Films[edit]

In Look Who's Talking, the opening credits carry out a visual portrayal of fertilisation that promote sperm superiority, such as how cries of "yeehaw!" and "jackpot!" are exclaimed from the sperms once the egg is sighted. The 'penetration' into the egg is done after a display of strength and perseverance. [27]

Woody Allen presents a satirical perspective on sex in his film Everything you always wanted to know about sex (but were afraid to ask). The sperm is personified through hyperbole as men with soldier-like uniforms doing physical work whilst the egg is merely a tool. [28] However, the weakness of the sperm is demonstrated through the main character’s fear of entering the uterus. The deconstruction of narratives through pop culture therefore could be a possible solution to gender-narratives in biology.

Education[edit]

In education, one could argue that the metaphorical language (e.g. 'dormant bride') is a necessary mechanism of simplifying information for a younger and broader audience. Recently, more and more students have been required to take sex education, with it being mandatory in most of the EU and more countries predicted to follow [29]. The AP College Board reported that 'there is a widespread belief in education that it is impossible to expand access while maintaining high performance'[30]. Educators extend this argument, claiming that it is unrealistic to expect science textbooks written for adolescents 'to provide a second-wave feminist critique' of education[31]. Therefore, the metaphors and language in fertilization excerpts could be a necessary reduction to accommodate the increasing number of students. However, these arguments are only relevant to high school, and there are still issues with university-level textbooks having sexist narratives[20].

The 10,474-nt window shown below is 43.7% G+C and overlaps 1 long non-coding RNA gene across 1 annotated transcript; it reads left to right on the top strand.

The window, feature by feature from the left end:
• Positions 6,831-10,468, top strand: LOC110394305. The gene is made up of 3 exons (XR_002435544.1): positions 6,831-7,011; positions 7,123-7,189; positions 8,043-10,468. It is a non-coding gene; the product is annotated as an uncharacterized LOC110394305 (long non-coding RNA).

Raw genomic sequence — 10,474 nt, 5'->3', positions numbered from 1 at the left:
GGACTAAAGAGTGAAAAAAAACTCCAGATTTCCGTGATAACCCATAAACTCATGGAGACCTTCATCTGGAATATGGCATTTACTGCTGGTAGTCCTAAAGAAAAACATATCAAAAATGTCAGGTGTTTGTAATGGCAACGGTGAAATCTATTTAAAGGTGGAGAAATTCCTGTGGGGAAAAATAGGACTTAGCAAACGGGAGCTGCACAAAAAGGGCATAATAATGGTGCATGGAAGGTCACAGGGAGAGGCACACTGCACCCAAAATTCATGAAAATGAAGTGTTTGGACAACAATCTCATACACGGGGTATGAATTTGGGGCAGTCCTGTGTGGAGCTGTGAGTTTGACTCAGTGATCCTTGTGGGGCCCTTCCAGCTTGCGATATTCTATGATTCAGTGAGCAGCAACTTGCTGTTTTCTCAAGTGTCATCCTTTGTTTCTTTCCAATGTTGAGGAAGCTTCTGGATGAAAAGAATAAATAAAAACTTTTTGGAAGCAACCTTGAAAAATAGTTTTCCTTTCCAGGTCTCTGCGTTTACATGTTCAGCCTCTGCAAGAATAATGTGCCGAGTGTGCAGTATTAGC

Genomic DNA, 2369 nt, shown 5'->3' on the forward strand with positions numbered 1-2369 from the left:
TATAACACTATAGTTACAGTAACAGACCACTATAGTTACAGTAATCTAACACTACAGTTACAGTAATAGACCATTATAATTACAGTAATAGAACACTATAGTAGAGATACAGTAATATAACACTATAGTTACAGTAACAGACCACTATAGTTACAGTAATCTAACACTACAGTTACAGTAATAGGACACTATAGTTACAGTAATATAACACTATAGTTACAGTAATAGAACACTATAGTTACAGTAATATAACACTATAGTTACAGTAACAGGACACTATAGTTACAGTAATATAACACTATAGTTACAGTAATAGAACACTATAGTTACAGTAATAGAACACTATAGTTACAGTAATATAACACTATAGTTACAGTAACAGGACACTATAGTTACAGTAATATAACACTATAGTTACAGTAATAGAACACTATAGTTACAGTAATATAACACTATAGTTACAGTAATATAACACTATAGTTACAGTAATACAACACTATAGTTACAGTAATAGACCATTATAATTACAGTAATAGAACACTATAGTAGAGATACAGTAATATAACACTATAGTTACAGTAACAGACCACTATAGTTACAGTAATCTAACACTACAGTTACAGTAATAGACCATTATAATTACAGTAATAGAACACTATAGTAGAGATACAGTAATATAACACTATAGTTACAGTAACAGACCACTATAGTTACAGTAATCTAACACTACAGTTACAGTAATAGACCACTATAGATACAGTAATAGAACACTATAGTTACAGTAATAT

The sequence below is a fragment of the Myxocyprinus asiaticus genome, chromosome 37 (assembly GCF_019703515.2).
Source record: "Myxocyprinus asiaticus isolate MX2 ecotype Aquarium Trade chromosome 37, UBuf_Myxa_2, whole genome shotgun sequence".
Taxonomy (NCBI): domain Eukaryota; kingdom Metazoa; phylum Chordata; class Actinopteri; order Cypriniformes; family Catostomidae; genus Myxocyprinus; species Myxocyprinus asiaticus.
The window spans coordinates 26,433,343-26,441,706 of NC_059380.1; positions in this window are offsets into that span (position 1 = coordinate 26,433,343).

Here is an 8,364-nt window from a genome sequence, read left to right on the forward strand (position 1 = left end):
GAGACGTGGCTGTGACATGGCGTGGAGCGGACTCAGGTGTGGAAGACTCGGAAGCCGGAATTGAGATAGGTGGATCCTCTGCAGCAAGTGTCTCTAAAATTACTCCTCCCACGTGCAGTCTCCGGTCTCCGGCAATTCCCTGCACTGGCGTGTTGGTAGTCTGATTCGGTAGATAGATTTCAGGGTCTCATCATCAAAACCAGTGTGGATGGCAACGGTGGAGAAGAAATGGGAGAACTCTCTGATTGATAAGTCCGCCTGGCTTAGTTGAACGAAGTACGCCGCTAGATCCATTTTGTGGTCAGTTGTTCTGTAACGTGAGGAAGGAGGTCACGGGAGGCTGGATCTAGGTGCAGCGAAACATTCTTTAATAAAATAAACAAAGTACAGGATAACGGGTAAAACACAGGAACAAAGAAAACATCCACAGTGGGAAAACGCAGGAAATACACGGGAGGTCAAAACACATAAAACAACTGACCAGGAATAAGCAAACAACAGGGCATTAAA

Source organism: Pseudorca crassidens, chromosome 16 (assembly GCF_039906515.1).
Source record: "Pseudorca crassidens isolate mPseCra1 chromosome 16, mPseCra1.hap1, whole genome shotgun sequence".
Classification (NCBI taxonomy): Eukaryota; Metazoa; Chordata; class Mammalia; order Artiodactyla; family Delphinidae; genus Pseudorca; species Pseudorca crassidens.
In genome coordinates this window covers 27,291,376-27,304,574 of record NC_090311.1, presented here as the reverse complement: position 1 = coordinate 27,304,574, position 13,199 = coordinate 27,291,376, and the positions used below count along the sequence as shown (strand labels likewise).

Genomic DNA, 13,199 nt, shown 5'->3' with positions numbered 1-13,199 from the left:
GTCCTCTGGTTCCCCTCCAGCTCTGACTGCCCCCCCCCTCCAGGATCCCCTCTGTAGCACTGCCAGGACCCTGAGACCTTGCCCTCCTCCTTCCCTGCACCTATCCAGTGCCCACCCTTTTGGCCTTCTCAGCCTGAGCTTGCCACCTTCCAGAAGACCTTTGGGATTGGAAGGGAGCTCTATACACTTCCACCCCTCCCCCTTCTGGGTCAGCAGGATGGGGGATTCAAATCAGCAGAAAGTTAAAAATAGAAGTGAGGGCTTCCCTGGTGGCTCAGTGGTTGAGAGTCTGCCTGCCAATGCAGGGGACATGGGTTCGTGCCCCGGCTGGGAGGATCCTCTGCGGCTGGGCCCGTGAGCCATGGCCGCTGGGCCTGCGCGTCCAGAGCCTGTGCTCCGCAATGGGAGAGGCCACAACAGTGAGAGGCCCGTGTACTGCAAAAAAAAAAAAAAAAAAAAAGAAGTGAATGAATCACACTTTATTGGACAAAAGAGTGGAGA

Consequences

The use of gender-biased language in science and sex education has been believed to reinforce negative stereotypes and have a delirious effect on both genders[20] and the economy. There is a danger that by 'presenting science in a gendered way', females will be 'deterred from[…] considering a[…] career in science'[20]. In an economic perspective, women being discouraged from technology-related fields cause a loss of human capital due to failure to utilize 50% of the population[32]. This is reflected in real life with recent reports demonstrating 'the better a tech company's gender diversity, the greater its returns'[33].

Conclusion[edit]

Science is perceived as a field that builds truth through objective methodologies, where 'textbooks serve as authoritative sources of knowledge'[34], therefore it is difficult to find and challenge cultural biases located within the discipline. However, by looking at the issue through an interdisciplinary lens, we can 'recognize areas where gender bias has informed how we think as biologists.'[13] When taking this bias into consideration, fresh perspectives begin to emerge in science, constructing a new narrative that is closer to the objective truth.

References[edit]